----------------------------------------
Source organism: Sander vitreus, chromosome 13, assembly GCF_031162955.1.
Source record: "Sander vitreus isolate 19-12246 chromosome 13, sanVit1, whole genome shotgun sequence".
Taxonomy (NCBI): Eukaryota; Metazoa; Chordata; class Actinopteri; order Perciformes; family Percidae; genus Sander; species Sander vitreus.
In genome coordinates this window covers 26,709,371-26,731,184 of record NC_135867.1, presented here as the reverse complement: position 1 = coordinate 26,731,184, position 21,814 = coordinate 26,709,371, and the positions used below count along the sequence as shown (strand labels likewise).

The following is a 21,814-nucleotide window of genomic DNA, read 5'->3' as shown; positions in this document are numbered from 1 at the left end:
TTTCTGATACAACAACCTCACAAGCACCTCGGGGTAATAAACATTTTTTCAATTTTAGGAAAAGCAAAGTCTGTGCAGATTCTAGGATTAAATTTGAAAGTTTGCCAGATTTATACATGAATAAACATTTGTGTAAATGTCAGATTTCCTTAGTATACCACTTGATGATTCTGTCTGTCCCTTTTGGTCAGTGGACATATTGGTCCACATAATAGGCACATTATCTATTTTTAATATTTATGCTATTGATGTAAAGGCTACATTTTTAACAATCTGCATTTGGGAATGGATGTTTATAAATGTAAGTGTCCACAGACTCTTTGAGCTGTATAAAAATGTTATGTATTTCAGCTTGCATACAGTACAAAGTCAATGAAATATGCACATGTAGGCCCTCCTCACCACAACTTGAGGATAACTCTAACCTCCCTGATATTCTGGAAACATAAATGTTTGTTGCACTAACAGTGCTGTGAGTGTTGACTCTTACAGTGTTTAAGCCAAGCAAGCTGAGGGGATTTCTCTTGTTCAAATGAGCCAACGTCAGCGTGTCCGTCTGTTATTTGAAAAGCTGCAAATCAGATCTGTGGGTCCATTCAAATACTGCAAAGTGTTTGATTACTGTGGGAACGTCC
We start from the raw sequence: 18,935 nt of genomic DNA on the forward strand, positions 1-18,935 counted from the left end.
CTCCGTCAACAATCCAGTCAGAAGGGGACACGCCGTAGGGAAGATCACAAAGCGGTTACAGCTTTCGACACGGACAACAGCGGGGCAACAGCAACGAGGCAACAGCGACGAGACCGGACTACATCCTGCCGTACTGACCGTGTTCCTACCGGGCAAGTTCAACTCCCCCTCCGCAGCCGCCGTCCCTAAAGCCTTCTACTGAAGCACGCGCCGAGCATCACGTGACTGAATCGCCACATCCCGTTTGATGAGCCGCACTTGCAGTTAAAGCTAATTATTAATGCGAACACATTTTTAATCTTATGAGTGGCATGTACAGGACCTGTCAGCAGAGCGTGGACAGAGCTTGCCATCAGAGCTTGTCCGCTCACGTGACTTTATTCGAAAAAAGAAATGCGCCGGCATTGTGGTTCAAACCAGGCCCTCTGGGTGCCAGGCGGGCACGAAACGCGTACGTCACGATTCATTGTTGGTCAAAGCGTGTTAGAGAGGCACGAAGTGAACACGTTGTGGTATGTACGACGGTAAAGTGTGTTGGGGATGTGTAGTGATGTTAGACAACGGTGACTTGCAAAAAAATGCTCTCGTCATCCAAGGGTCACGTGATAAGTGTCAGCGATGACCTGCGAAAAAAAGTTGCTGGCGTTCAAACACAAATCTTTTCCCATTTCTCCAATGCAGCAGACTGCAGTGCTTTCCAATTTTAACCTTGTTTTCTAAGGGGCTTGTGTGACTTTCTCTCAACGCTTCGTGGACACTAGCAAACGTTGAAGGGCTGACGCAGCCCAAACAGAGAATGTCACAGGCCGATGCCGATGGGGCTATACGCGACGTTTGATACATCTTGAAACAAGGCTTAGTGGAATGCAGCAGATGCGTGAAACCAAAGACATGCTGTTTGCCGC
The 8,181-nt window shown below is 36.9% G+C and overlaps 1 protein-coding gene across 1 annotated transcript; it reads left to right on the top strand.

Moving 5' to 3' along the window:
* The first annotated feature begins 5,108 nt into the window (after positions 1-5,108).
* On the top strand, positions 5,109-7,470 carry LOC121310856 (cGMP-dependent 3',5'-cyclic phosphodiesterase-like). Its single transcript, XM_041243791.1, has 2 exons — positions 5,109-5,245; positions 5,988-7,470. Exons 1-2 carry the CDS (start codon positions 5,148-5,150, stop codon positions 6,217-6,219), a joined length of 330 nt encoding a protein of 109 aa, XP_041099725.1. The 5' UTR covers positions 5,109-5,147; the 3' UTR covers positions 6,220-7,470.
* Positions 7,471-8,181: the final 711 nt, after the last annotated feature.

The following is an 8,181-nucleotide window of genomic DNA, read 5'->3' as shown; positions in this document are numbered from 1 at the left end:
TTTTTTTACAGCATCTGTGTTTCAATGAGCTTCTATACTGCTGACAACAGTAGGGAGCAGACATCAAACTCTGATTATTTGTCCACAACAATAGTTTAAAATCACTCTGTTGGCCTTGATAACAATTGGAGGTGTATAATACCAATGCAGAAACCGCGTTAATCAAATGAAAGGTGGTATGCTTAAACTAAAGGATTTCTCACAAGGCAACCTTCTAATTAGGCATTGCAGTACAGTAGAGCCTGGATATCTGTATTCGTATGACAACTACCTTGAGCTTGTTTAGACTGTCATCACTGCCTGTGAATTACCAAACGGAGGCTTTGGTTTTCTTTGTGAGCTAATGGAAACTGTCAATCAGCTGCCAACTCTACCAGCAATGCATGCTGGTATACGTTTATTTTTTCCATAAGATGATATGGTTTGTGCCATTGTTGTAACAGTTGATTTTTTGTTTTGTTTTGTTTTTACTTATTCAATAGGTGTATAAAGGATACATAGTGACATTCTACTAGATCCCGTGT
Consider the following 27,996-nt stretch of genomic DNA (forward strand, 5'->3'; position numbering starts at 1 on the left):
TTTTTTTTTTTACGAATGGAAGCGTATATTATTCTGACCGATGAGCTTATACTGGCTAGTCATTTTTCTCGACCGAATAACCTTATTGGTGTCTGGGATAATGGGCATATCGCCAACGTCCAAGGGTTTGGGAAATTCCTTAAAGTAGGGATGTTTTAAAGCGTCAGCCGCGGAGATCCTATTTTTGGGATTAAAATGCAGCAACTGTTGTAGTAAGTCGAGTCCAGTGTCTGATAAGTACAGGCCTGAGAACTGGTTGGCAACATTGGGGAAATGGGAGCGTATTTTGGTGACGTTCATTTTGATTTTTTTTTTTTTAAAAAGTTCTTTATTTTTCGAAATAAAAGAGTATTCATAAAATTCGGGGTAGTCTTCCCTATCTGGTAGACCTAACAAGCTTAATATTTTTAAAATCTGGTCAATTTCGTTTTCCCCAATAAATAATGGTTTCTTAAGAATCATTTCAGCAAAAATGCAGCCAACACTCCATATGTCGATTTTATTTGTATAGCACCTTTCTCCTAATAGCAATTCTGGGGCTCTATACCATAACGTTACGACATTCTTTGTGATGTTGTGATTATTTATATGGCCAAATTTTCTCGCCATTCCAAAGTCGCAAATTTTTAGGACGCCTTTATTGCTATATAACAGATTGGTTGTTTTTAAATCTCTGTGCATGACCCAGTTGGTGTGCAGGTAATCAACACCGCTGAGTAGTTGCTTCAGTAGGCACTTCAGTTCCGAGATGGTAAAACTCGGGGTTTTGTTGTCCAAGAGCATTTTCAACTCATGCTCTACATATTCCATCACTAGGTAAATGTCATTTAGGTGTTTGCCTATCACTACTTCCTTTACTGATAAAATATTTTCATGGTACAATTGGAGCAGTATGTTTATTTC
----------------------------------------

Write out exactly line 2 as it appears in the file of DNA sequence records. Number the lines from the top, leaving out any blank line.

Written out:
Source record: "Sander vitreus isolate 19-12246 chromosome 13, sanVit1, whole genome shotgun sequence".